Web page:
T h e s e fig u res a re o n ly a n in d ic a tio n of th e d is trib u tio n o f a c c id e n t b y sizes and S tates.


Table 22, below, sets out fishing boat casualties in 1973 reported to the Marine Operation Centre, Canberra. These figures do not include fishing vessel casualties reported to other authorities, which may not have been reported to the Marine Operation Centre. Figures from these other sources are not readily available.

The 29 cases of breakdowns seem to indicate inadequate maintenance, possibly caused by lack of experienced personnel.

It is known that three each of the ‘sinking’ and ‘leaking’ categories were directly attributable to prior groundings. Thus, in conjunction with Item 6, twenty-one vessels (or 28 % of the total casualties) were involved in groundings, indicating a lack of basic navigational knowledge.

Item 5 indicates possible communication difficulties which could be due to in­ experience or faulty equipment, or both.


N u m b e rs

Ite m C a teg o ry involved %

1. Breakdown/tow required 29 38.24

2. Sinkings 6 7.88

3. Leaking 12 15.78

4. Lost (unable to fix position) 1 1.30

5. Overdue 12 15.78

6. Aground 15 19.73

7. Fire 1 1.30

Total 76 100.00

Source: Department of Transport

Until comparatively recently the Australian fishing industry has been catered for, in the main, by small vessels, owner-operated and fishing limited areas generally close offshore. Within the last two years this picture has been changing rapidly and numbers of much larger vessels are being introduced. Some of these are in excess of 200 tons, and are capable of ranging over long ocean distances. For instance, some of these vessels fish grounds off South Australia in one season of the year for tuna species and fish in the Gulf of Carpentaria for prawns at another season of the year. In addition, the catching of ocean ranging pelagic species of fish is now being undertaken and a rapid expansion in this field is under way. Another growth area is the deep water trawling for demersal species. Apart from the size of the vessels, their sophistication (in terms of electronic equipment, refrigeration, hydraulics and other machinery) the complexity of the fishing operations (purse seining, mid-water trawling and pair trawling), is much greater than was the case in the older established fisheries which have been the backbone of the Australian fishing industry for so many years.

Table 23, below, sets out as at 30 June 1972, the composition of the total Australian fishing fleet. Table 24 indicates the number of ocean going fishing vessels, i.e. licensed to fish beyond the 3 mile territorial limit, at 31 December 1973. Table 25 shows the number of large ocean going vessels, i.e. over 200 tons, operating at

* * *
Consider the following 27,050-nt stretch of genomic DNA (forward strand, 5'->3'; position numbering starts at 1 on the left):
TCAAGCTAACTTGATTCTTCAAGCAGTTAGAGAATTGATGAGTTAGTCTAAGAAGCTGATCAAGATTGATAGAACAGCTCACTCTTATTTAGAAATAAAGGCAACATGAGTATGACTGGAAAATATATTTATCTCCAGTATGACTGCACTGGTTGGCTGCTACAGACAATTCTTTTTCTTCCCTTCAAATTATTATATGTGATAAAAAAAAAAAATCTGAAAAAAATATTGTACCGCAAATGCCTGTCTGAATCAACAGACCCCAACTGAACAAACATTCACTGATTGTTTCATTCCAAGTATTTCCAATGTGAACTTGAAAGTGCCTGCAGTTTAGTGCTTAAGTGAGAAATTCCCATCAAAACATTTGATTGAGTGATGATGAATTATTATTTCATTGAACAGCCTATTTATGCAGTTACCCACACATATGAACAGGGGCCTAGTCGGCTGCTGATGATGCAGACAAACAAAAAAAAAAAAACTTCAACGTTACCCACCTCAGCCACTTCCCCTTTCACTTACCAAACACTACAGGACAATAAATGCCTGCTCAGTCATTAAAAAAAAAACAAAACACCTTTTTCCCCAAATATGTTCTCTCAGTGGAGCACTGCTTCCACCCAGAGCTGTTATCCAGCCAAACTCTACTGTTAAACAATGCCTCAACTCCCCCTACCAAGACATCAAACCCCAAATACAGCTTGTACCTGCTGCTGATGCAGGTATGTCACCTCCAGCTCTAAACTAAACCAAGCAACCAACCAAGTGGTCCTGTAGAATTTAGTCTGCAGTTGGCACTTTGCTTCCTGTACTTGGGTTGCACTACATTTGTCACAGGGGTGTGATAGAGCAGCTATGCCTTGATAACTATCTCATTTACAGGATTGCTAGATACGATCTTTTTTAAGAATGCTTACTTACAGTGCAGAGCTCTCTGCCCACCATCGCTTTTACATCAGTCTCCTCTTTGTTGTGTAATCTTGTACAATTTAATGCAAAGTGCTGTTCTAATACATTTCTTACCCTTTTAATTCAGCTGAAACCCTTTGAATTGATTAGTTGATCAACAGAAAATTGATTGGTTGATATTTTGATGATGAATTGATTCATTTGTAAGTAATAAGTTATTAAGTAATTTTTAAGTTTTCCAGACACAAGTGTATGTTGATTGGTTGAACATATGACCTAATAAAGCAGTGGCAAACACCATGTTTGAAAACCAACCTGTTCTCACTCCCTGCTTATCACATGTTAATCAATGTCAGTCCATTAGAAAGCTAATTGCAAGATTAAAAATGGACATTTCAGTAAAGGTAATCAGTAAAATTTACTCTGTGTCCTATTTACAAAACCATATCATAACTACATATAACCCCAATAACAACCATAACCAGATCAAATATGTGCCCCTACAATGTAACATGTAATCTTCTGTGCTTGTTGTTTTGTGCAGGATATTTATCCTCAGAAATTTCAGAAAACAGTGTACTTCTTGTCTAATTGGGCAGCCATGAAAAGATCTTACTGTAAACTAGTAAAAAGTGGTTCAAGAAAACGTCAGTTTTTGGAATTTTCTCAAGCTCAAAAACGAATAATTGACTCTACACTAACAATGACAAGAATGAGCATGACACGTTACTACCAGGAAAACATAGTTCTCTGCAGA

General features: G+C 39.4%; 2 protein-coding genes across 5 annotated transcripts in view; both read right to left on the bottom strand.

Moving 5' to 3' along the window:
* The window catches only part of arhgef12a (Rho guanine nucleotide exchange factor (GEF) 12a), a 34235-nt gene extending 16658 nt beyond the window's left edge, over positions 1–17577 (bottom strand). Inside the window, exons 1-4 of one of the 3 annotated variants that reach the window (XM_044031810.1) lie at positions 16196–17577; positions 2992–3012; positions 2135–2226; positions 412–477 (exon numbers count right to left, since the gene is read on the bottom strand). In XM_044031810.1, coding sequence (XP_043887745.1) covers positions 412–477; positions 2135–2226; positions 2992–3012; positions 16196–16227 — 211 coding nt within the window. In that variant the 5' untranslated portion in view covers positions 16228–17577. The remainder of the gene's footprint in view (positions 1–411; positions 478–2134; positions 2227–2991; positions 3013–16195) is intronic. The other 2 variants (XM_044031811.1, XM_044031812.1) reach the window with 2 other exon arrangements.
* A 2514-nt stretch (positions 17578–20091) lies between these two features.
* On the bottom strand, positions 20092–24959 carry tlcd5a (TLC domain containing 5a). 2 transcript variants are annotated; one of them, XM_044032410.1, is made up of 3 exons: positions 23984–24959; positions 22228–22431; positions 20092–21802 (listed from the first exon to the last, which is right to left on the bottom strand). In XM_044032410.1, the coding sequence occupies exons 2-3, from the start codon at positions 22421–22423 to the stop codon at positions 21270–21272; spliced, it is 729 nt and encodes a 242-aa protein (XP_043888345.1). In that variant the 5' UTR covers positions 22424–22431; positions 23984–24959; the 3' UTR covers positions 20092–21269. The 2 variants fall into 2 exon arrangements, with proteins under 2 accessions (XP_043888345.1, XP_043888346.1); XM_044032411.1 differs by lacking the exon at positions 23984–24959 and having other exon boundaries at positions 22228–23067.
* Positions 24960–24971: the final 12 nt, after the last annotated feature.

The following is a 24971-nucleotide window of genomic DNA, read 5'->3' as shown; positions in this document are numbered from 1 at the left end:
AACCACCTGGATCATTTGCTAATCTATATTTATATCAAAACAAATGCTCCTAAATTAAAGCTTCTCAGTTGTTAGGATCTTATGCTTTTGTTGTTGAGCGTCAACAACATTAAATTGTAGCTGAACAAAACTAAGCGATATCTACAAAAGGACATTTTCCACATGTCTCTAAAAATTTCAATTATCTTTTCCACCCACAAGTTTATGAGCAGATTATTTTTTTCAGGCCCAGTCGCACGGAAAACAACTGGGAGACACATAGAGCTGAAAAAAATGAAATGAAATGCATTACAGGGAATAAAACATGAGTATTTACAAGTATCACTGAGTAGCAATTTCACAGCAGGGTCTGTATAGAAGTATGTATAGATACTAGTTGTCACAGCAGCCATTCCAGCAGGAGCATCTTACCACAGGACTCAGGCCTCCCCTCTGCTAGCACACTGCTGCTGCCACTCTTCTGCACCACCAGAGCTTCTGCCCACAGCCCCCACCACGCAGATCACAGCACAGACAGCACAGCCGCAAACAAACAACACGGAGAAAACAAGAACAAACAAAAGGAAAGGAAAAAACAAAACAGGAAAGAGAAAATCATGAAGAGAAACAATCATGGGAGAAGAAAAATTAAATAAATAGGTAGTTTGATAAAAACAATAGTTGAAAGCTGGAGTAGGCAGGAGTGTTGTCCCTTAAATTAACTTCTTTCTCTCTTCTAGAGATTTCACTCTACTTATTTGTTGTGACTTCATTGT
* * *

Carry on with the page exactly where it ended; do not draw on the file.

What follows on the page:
30 June 1973 and anticipated to commence operations during the next 5 years.



L e n g th o f boat ( fe e t) N .S .W . V IC . Q L D S .A . W .A . T A S . N .T . A U S T I

Under 20 2,197 258 736 513 108 45 3,857

20 and under 30 461 249 382 521 109 9 1,731

30 and under 40 153 152 173 273 138 8 997

40 and under 50 155 96 242 104 152 7 756

50 and under 60 81 44 124 64 60 13 386

60 and under 70 - 21 6 40 27 13 9 116

70 and under 85 5 3 16 5 3 15 47

85 and under 100 4 - 3 16 23

100 and over - 12 1 5 8 26

Total 3,·077 808 1,828 1,652 1,508 588 130 9,591

Source: Commonwealth Bureau of Census and Statistics 1 Incomplete: South Australian figures not available.


S ta te N o .

New South Wales 651

Victoria 140

Queensland 1,096

Western Australia 1,095

South Australia 564

Tasmania 330

Northern Territory 22

Total 3,898

Source: Department of Primary Industry


Vessels at sea as at 30.6.73 Vessels under construction as at 8.11.73 Vessels in respect of which tenders have closed but no order yet placed as at 8.11.73

Vessels which are at present out to tender as at 8.11.73

Total envisaged by 1976

Source: Department of Transport

4 . 1 . 2 Manning requirements for modern fishing vessels:

The increasing size and sophistication of Australian fishing vessels and the new and complex techniques require highly skilled personnel. The skills required involve knowledge of electronics (sonar, radar, etc.), refrigeration engineering, food technology and fish biology. This points to a very different fishing master, fishing officer, engineer,

etc. from those required in the past.


4.1.3 Industry support for training:

Another factor to be taken into account in asking why there should be training for fishermen is the fact that the idea of a national maritime training school has been welcomed by the Australian Fishing Industry Council, the industry body representing the fishing industry as a whole, and by the Ministerial Council (the Australian Fisheries Council) and its Standing Committee (the Standing Committee on Fisheries).

There is an increasing concern by fishing companies that there should be highly trained personnel available to the industry. These are not only unavailable in Australia but no facilities exist whereby they can be trained to the standard required.